India’s Supreme Court directs mining company to seek approval of Gram Sabha (Village Assembly)
Apr 18, 2013

In a landmark judgment, the Supreme Court of India today (18-4-2013) refused to allow the UK based Mining giant: Vedanta to source its mineral requirement for its alumina refinery plant from the Niyamgiri Hills of Kalahandi District of Orissa till it has obtained an approval from the Gram Sabha (general assembly) of villagers in accordance with the Forest Rights Act, 2006. The verdict recognize the rights of forest-dwelling Dongria-Kondh tribals to have a say in projects that affect their habitat, economic development and culture, the Supreme Court has said that it’s up to the Gram Sabhas or local self-governments in two districts to decide if the Niyamgiri Hills are home to their deity. They have been asked to share their decision within three months with the union Environment Ministry. The Supreme Court said: “If the project, affects their (tribals) religious rights, especially their right to worship their deity, known as Niyam Raja, in the hills top of the Niyamgiri range of hills, that right has to be preserved and protected. We find that this aspect of the matter has not been placed before the Gram Sabha for their active consideration.” The fight against Vedanta has been unique for it has seen human rights activists, tribal rights activists and wildlife conservations joining hands to protect the ecology and the traditional culture and livelihood of the tribal communities. The judgment of the Supreme Court delivered by a bench comprising of Justice Aftab Alam, Justice Radhakrishnan and Justice Gogoi is the latest blow to Vedanta Resources PLC, whose Alumina Refinery project as well as mining plans have been a subject of series of litigation before various courts since the year 2004. The local tribal communities comprising of the Dongria Kondhs have been at the forefront of the legal battle against the mining proposed on a hill regarded as sacred by them.

The litigation against Vedanta and the Orissa Mining corporation has been going on for nearly a decade at various courts and tribunal: the Central Empowered Committee, The National Environment Appellate Authority, The National Green Tribunal, the Orissa and Delhi High Court and the Supreme Court. On the issue of the rights of traditional forest dwellers, the Supreme Court observed that customary and cultural rights of indigenous people have also been the subject matter of various international conventions, “Many of the STs [Scheduled Tribes] and other TFDs [Traditional Forest dwellers] are totally unaware of their rights. They also experience lot of difficulties in obtaining effective access to justice because of their distinct culture and limited contact with mainstream society. Many a times, they do not have the financial resources to engage in any legal actions against development projects undertaken in their abode or the forest in which they stay. They have a vital role to play in the environmental management and development because of their knowledge andtraditional practices. State has got a duty to recognize and duly support their identity, culture and interest so that they can effectively participate in achieving sustainable development.” In view of the above, the Supreme Court held that the Forest Rights Act had been enacted conferring powers on the Gram Sabha constituted under the Forest Rights Act to protect the community resources, individual rights, cultural and religious rights. The Court also clarified that the Act protects a wide range of rights of forest dwellers and Scheduled Tribes including the customary rights to use forest land as a community forest resource and not restricted merely to property rights or to areas of habitation and that the Act intends to protect custom, usage, forms, practices and ceremonies which are appropriate to the traditional practices of forest dwellers. The Court also clarified that religious freedom guaranteed to scheduled tribes and traditional forest dwellers under Articles 25 and 26 of the Constitution is intended to be a guide to a community of life and social demands. The above mentioned Articles guarantee them the right to practice and propagate not only matters of faith or belief, but all those rituals and observations which are regarded as integral part of their religion. Their right to worship the deity Niyam-Raja has, therefore, to be protected and preserved. In this regard, the Court observed that the Gram Sabha has a role to play in safeguarding the customary and religious rights of the STs and other TFDs under the Forest Rights Act and has an obligation to safeguard and preserve the traditions and customs of the STs and other forest dwellers, their cultural identity, community resources etc., which they have to discharge following the guidelines issued by the Ministry of Tribal Affairs vide its letter dated 12.7.2012.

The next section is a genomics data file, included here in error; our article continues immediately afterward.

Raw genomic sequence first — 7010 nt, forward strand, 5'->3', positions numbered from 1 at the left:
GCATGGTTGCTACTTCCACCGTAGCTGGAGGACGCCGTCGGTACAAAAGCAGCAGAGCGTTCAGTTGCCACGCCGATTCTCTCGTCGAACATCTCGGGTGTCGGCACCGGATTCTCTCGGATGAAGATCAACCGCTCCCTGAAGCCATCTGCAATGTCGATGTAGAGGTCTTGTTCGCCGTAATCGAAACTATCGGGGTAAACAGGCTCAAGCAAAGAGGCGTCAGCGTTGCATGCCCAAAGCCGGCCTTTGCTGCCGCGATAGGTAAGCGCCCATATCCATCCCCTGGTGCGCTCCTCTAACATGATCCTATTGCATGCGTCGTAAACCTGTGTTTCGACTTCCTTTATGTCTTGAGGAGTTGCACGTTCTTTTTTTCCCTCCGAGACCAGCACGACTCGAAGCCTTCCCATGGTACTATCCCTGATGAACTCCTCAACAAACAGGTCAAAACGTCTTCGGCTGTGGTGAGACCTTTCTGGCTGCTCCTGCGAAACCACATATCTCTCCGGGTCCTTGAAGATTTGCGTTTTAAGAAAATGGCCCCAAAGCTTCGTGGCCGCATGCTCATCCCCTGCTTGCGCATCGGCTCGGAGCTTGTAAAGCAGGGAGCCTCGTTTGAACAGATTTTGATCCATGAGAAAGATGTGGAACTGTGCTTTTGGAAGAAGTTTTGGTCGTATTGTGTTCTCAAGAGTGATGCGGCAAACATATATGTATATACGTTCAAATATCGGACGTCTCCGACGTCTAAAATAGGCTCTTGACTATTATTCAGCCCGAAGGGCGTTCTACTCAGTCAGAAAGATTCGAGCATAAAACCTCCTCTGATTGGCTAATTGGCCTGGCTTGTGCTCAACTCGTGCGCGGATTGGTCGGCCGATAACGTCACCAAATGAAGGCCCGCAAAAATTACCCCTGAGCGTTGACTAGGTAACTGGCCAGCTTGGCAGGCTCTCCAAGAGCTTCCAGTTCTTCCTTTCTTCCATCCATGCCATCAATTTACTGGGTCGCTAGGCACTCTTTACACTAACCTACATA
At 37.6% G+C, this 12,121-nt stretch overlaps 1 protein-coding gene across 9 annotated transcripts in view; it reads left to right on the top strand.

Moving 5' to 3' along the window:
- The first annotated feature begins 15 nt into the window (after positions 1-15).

In view of this, the Supreme Court has directed the Gram Sabhas of Kalahandi and Rayagada to decide whether or not any religious right or the abode of the deity Niyam Raja would be disturbed by the bauxite mining project and if, in any way, the same affects their religious rights, in the hills top of the Niyamgirirange of hills, has clarified that such right has to be preserved and protected. The Supreme Court also observed that the Alumina Refinery Project and Bauxite Mining Project are interdependent and inseparably linked together and, hence, any wrong doing by Alumina Refinery Project may cast a reflection on the Bauxite Mining Project and may be a relevant consideration for denial of Stage II clearance to the Bauxite Mining Project.

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